It’s all fun and games to cycle round the city, until your knees start to ache. Or your lower back. Or places you didn’t even know could be sore. Even though cycling is a fairly low impact activity, bad posture or poor equipment can turn small problems into big pains. Read on for some tips to avoid the most common aches of cycling. 

Neck pain 

Usually a result of a very low posture, which leads to pain in the shoulders, upper back and neck.

How to avoid

Check the distance between the seat and the handlebar. To find out if you’ve got the correct distance, sit on the saddle with your foot on the pedal in the middle position and your hands on the handlebars: your knee should be aligned with the centre of the pedal. You can also use mirrors to have a wider field of vision without straining your neck.

Lower back pain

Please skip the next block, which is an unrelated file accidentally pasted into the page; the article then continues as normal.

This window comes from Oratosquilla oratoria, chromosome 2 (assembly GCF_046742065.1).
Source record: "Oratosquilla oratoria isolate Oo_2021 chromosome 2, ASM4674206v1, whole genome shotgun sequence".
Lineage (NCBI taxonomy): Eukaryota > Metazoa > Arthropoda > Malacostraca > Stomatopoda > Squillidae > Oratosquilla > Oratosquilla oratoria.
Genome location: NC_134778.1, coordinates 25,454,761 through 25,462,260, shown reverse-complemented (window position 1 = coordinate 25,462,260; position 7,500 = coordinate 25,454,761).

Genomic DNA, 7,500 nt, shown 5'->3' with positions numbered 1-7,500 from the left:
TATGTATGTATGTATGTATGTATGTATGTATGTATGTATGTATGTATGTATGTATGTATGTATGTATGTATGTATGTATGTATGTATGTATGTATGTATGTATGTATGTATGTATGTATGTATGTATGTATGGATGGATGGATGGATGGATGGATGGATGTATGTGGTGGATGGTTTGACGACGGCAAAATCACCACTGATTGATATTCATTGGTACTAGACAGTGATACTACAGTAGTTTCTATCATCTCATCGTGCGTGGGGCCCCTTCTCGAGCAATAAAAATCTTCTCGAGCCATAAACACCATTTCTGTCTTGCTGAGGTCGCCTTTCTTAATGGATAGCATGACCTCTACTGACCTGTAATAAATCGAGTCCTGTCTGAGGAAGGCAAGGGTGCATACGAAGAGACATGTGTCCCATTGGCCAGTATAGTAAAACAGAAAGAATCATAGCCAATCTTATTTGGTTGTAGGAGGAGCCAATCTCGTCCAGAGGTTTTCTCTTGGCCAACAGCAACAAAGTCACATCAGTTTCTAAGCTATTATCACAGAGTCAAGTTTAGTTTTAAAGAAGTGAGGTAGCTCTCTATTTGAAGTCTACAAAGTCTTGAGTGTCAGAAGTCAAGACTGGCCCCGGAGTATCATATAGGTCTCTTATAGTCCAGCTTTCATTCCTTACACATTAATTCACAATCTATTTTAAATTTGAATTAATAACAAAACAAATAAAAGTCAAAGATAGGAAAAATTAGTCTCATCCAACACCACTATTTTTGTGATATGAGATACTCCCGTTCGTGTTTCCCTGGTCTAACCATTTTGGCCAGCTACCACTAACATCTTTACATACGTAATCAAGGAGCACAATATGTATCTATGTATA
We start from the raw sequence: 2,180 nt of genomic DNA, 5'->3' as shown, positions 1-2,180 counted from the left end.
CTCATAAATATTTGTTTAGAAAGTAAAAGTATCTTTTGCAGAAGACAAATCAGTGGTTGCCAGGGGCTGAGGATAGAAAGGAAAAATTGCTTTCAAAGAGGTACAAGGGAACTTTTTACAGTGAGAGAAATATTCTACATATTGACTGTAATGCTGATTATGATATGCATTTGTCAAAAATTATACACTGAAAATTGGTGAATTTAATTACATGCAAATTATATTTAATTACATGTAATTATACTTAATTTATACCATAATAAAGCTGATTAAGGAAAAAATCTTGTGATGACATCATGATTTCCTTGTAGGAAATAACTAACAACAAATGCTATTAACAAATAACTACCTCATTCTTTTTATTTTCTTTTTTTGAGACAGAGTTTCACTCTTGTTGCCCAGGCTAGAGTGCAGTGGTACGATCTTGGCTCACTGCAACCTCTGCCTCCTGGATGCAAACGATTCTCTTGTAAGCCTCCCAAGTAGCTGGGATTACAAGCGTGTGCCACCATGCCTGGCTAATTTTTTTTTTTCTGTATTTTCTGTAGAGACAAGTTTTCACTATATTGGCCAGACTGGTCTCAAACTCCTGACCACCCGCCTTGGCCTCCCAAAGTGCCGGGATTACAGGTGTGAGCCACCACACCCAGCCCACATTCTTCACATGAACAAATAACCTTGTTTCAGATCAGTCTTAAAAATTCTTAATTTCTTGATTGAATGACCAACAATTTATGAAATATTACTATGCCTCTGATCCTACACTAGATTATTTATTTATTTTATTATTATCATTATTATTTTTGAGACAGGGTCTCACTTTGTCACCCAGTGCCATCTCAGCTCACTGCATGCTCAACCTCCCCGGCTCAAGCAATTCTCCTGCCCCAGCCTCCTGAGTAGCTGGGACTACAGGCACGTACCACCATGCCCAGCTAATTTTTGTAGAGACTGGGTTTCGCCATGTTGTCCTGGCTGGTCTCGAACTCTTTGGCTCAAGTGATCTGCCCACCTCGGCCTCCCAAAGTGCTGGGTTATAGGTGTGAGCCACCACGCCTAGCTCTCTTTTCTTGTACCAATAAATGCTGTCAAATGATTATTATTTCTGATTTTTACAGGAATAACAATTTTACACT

Caused by holding a posture that places too much strain on the back.

How to avoid 

Work out your abs. Take the pressure off your back by strengthening your core.

Perform a stretching routine. Emphasise movements that gently and gradually stretch your back, such as extending your arms up. Loosening up your hips also helps to alleviate pressure.

Butt pain 

Usually the result of not having a seat suitable for your body.

How to avoid 

Change your seat. Choosing the right saddle is an important step to pain in your glute muscles. It’s important that the features of your seat fit your body and how you plan to use your bike.

Hand and Wrist pain

A poor position can cause you to put too much weight on your arms, strangling the nerves that pass through the wrist.

How to avoid

Change the position or angle of the seat.

Hold the handle properly. Extend your arms as if your greeting someone with a handshake. Now turn your wrists so your palms are facing the floor. That is the correct posture! Adjust the height and tilt of the handlebar if necessary.

 

 

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